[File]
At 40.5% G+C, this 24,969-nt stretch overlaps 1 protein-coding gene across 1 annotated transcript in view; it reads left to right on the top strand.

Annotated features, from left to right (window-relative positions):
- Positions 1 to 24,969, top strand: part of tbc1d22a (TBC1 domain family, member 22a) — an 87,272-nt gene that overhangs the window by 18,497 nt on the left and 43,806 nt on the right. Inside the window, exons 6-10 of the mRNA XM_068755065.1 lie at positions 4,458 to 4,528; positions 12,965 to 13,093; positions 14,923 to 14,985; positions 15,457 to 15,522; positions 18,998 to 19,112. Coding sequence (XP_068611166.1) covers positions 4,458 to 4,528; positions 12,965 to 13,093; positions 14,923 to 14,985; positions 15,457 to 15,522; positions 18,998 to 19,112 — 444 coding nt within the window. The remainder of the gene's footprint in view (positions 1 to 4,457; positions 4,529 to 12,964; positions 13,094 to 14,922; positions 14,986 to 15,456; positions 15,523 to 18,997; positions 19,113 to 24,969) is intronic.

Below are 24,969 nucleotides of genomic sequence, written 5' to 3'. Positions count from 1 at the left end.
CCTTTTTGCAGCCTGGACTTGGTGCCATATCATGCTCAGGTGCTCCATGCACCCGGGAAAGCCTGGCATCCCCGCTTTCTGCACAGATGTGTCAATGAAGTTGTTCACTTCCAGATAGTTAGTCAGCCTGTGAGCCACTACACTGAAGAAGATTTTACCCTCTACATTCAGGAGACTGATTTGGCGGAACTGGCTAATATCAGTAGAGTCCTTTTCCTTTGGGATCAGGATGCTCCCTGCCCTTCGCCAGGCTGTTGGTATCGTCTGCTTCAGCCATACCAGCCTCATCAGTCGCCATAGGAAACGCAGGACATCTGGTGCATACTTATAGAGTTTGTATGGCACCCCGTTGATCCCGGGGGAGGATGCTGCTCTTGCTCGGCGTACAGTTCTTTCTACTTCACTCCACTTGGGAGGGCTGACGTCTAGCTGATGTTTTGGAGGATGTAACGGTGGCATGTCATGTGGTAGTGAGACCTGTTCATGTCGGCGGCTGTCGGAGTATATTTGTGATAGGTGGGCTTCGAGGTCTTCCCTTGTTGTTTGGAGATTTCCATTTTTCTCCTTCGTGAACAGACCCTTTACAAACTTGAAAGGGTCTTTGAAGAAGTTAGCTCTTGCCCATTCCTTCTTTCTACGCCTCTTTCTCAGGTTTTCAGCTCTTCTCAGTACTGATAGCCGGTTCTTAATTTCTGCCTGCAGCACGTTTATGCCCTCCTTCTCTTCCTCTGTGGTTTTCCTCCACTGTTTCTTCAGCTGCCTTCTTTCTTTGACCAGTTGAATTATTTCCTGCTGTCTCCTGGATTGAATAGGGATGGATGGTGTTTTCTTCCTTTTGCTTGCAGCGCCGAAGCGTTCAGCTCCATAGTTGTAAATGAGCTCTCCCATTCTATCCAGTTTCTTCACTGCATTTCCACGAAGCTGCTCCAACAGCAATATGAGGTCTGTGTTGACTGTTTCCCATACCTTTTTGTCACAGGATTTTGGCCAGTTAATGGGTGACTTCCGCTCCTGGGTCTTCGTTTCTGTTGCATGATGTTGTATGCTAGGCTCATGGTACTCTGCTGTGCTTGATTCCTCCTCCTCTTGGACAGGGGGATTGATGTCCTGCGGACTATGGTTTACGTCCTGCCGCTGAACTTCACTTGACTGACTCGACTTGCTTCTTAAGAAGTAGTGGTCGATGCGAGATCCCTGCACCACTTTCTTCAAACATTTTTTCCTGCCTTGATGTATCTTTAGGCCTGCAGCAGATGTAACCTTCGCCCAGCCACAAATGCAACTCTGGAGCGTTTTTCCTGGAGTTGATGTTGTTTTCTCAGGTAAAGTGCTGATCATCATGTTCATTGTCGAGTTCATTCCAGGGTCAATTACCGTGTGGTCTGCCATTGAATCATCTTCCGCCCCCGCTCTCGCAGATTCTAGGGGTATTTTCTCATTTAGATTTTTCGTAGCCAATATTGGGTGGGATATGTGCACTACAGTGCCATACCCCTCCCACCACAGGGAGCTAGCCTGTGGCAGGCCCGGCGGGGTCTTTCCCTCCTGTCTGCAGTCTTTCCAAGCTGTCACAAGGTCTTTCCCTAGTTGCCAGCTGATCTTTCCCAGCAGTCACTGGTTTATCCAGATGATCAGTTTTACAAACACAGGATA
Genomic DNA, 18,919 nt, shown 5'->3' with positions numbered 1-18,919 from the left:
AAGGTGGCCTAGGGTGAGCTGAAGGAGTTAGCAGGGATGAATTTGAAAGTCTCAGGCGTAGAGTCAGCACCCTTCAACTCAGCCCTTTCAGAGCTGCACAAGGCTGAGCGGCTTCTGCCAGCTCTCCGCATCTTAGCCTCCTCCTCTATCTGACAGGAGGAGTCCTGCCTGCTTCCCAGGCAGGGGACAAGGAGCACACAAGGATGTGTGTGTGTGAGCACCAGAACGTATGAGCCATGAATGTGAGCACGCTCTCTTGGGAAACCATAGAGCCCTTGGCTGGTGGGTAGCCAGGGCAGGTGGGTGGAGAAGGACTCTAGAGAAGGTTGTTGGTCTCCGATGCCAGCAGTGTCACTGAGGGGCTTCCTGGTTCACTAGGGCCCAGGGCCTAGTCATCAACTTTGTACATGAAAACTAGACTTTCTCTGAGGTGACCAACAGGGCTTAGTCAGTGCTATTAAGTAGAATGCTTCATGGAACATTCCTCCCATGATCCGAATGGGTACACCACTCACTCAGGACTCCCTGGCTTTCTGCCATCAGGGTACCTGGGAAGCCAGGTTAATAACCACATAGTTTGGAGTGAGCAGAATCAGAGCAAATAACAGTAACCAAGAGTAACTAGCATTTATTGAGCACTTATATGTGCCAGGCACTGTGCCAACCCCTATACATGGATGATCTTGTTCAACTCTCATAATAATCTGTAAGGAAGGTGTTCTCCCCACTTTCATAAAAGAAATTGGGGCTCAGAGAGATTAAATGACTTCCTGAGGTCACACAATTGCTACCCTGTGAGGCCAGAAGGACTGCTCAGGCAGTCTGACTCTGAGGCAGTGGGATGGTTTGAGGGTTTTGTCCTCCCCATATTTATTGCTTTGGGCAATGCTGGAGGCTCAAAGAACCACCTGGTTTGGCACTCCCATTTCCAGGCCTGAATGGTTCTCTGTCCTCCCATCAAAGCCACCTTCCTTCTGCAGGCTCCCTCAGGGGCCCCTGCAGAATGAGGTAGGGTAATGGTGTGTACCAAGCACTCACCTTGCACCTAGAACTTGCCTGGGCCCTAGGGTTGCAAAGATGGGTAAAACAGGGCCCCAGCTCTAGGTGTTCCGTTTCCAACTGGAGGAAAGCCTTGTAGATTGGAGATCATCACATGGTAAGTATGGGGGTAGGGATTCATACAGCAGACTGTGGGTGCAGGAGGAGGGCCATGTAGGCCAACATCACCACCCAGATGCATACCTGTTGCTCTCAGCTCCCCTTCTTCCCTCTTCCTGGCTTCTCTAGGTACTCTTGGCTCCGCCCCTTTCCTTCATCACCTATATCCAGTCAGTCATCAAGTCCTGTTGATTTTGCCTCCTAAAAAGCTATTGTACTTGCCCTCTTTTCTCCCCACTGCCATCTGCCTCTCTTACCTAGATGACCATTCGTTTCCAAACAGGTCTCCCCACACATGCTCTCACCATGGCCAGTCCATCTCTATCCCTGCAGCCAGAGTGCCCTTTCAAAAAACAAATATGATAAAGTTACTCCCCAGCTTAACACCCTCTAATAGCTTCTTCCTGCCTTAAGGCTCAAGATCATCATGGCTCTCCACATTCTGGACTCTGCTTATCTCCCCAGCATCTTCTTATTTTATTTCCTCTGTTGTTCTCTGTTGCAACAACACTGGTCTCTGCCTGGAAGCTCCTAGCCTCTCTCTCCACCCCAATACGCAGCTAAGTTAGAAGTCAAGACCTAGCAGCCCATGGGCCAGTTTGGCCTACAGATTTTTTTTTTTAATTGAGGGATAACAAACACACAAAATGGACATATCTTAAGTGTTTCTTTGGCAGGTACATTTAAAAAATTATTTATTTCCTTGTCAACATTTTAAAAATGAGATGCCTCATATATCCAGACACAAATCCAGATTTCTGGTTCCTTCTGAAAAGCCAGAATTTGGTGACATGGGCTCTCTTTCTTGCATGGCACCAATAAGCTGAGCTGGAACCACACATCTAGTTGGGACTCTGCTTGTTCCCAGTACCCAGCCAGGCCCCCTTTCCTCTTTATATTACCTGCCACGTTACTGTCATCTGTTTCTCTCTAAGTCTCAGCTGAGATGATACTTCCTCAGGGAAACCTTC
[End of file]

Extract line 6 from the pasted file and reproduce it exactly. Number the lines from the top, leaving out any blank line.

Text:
Genomic DNA, 18,919 nt, shown 5'->3' with positions numbered 1-18,919 from the left: